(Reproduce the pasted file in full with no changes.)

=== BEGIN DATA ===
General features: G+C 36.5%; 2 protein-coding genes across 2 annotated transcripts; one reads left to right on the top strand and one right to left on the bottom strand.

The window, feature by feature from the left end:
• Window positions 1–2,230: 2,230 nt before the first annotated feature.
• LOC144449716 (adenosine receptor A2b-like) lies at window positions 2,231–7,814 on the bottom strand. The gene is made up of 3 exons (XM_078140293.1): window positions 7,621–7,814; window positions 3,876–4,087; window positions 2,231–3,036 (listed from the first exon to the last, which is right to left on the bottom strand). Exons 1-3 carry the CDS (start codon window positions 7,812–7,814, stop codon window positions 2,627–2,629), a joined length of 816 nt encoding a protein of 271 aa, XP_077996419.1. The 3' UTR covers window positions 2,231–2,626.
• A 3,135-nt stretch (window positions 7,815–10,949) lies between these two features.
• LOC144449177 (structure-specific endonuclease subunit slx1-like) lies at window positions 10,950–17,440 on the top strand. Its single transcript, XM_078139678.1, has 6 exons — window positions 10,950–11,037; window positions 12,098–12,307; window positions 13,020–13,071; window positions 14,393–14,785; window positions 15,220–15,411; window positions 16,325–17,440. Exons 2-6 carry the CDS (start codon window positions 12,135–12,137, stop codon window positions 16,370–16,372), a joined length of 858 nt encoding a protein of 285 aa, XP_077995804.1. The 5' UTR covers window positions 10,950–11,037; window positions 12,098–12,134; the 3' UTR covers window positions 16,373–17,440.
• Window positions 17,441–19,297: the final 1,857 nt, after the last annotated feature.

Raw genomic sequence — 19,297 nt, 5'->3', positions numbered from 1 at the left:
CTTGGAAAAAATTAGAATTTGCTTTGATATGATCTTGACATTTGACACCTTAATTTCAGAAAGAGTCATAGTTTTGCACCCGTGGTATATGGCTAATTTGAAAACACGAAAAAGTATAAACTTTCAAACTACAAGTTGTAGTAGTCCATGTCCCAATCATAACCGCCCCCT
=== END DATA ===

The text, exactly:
General features: G+C 36.5%; 2 protein-coding genes across 2 annotated transcripts; one reads left to right on the top strand and one right to left on the bottom strand.

The window, feature by feature from the left end:
• Window positions 1–2,230: 2,230 nt before the first annotated feature.
• LOC144449716 (adenosine receptor A2b-like) lies at window positions 2,231–7,814 on the bottom strand. The gene is made up of 3 exons (XM_078140293.1): window positions 7,621–7,814; window positions 3,876–4,087; window positions 2,231–3,036 (listed from the first exon to the last, which is right to left on the bottom strand). Exons 1-3 carry the CDS (start codon window positions 7,812–7,814, stop codon window positions 2,627–2,629), a joined length of 816 nt encoding a protein of 271 aa, XP_077996419.1. The 3' UTR covers window positions 2,231–2,626.
• A 3,135-nt stretch (window positions 7,815–10,949) lies between these two features.
• LOC144449177 (structure-specific endonuclease subunit slx1-like) lies at window positions 10,950–17,440 on the top strand. Its single transcript, XM_078139678.1, has 6 exons — window positions 10,950–11,037; window positions 12,098–12,307; window positions 13,020–13,071; window positions 14,393–14,785; window positions 15,220–15,411; window positions 16,325–17,440. Exons 2-6 carry the CDS (start codon window positions 12,135–12,137, stop codon window positions 16,370–16,372), a joined length of 858 nt encoding a protein of 285 aa, XP_077995804.1. The 5' UTR covers window positions 10,950–11,037; window positions 12,098–12,134; the 3' UTR covers window positions 16,373–17,440.
• Window positions 17,441–19,297: the final 1,857 nt, after the last annotated feature.

Raw genomic sequence — 19,297 nt, 5'->3', positions numbered from 1 at the left:
CTTGGAAAAAATTAGAATTTGCTTTGATATGATCTTGACATTTGACACCTTAATTTCAGAAAGAGTCATAGTTTTGCACCCGTGGTATATGGCTAATTTGAAAACACGAAAAAGTATAAACTTTCAAACTACAAGTTGTAGTAGTCCATGTCCCAATCATAACCGCCCCCT